The blog entry I recently wrote about bullying was picked up by The Christian Science Monitor, and the responses there were often assumptions that, just because I’m willing to identify a broader set of issues underlying bullying, because I don’t force people into only one of two categories (“bully” and “victim”), I blame victims and identify with bullies. The truth is, almost nothing fits into one or two simple categories. The commenters who wanted to oversimplify were mostly adults, but kids love these more nuanced conversations because they, themselves, know the realities of their world are complex. It is precisely the adult insistence on simple, black-and-white views that frustrate kids and prevent the real conversations that need to happen. Over the years, I cannot tell you how many kids have told me how much they appreciate my total honestly and comment on the fact that I see things in their lives much more clearly than most adults. Why am I like that? Because I never forgot what it was like to be a teenager and have adults talk down and assume I couldn’t handle complex ideas.
The day after the shootings, asked by Oprah Winfrey to describe the social environment at Columbine, I said we were a largely homogenous school, mostly white and middle class, so the kids were much alike. Because of this, we have very few cliques—it’s mostly one big clique. That, of course, means that kids on the outside are very much on the outside; there are few alternative groups. (Later, many of my students agreed with this assessment.) The next day, a caller on a radio talk show said I was racist, and several others implied that I had no tolerance for kids who broke the mold. Note, nowhere in that description did I say anything about what I thought of these qualities. I only identified, pretty accurately, our demographics. As it happens, I have often bemoaned the lack of racial diversity at Columbine and am glad to have seen that changing over the past decade. I have chosen to teach in the nontraditional programs at school since 1995. I seek opportunities to teach kids who don’t fit the mold. I love them, and often, they love me. Many of them have friended me on Facebook, and there are some I meet for coffee or drinks. (Yes, they’ve stayed in touch long enough that we can do that.)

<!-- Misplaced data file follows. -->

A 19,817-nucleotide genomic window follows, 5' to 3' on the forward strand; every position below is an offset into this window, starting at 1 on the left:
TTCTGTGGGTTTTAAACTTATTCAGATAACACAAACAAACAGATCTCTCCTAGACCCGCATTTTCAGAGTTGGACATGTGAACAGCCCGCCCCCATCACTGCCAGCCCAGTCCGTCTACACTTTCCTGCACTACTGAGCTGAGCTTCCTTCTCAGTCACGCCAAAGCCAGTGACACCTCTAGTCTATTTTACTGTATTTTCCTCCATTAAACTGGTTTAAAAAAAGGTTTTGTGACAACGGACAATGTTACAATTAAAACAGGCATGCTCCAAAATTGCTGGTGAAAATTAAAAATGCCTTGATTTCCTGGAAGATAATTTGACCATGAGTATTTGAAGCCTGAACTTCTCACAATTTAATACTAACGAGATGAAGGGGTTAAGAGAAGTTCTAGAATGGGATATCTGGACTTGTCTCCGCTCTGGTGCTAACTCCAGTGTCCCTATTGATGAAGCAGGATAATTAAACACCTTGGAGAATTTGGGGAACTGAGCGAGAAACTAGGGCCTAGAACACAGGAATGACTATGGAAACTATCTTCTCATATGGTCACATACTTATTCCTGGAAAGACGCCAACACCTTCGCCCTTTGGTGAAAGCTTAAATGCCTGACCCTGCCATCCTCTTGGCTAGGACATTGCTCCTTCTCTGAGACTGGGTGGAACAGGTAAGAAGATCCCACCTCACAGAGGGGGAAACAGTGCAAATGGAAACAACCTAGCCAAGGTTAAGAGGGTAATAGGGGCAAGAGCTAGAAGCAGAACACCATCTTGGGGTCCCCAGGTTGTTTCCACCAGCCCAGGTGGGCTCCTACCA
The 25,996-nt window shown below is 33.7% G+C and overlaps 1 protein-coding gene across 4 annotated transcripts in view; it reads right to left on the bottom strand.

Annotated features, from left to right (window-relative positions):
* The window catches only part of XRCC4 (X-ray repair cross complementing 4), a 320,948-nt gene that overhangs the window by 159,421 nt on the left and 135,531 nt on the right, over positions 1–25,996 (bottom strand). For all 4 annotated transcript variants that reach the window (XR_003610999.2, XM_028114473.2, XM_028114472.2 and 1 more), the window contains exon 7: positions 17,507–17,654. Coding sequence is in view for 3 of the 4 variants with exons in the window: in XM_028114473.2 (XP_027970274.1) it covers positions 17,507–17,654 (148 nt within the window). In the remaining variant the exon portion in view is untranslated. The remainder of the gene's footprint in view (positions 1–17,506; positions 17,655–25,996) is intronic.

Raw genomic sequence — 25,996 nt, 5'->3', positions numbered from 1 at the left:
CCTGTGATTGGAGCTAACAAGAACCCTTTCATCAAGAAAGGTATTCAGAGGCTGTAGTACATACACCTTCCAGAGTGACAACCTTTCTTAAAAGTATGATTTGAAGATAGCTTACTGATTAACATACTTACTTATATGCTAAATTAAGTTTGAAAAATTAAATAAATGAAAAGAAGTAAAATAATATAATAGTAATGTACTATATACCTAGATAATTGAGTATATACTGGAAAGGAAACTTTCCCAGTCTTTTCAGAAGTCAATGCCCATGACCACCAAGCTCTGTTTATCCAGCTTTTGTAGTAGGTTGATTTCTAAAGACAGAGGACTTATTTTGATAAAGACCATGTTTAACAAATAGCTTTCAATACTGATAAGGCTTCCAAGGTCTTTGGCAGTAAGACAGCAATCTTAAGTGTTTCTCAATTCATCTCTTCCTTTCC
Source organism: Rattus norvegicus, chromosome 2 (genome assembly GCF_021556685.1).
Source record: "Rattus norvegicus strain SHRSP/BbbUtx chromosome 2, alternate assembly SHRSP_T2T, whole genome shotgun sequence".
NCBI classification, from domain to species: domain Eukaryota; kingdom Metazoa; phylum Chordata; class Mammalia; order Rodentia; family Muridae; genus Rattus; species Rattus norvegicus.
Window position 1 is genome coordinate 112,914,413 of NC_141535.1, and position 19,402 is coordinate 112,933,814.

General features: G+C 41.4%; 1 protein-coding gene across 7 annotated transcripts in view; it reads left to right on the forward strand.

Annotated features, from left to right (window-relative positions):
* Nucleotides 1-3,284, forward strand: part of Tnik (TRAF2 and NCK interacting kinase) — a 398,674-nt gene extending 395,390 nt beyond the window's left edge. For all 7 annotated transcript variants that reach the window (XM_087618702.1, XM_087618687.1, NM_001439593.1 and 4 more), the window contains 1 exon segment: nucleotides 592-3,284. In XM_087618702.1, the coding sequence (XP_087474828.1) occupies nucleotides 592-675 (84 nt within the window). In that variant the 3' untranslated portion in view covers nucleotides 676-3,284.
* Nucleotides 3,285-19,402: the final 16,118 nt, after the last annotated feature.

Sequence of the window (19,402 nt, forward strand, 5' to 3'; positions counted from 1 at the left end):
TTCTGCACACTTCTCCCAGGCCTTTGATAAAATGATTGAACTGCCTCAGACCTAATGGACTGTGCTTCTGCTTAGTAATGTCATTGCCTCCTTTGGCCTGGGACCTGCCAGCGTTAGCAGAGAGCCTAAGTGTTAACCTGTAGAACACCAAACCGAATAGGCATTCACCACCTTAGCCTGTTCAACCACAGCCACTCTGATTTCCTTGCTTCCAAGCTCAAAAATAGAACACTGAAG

America is putting a lot of emphasis on skills measured by tests these days, but encouraging kids to really be able to objectively analyze and evaluate their society and their world is every bit as important. If we want what’s best for kids, we should be encouraging these kinds of discussions, not vilifying the people who take them on.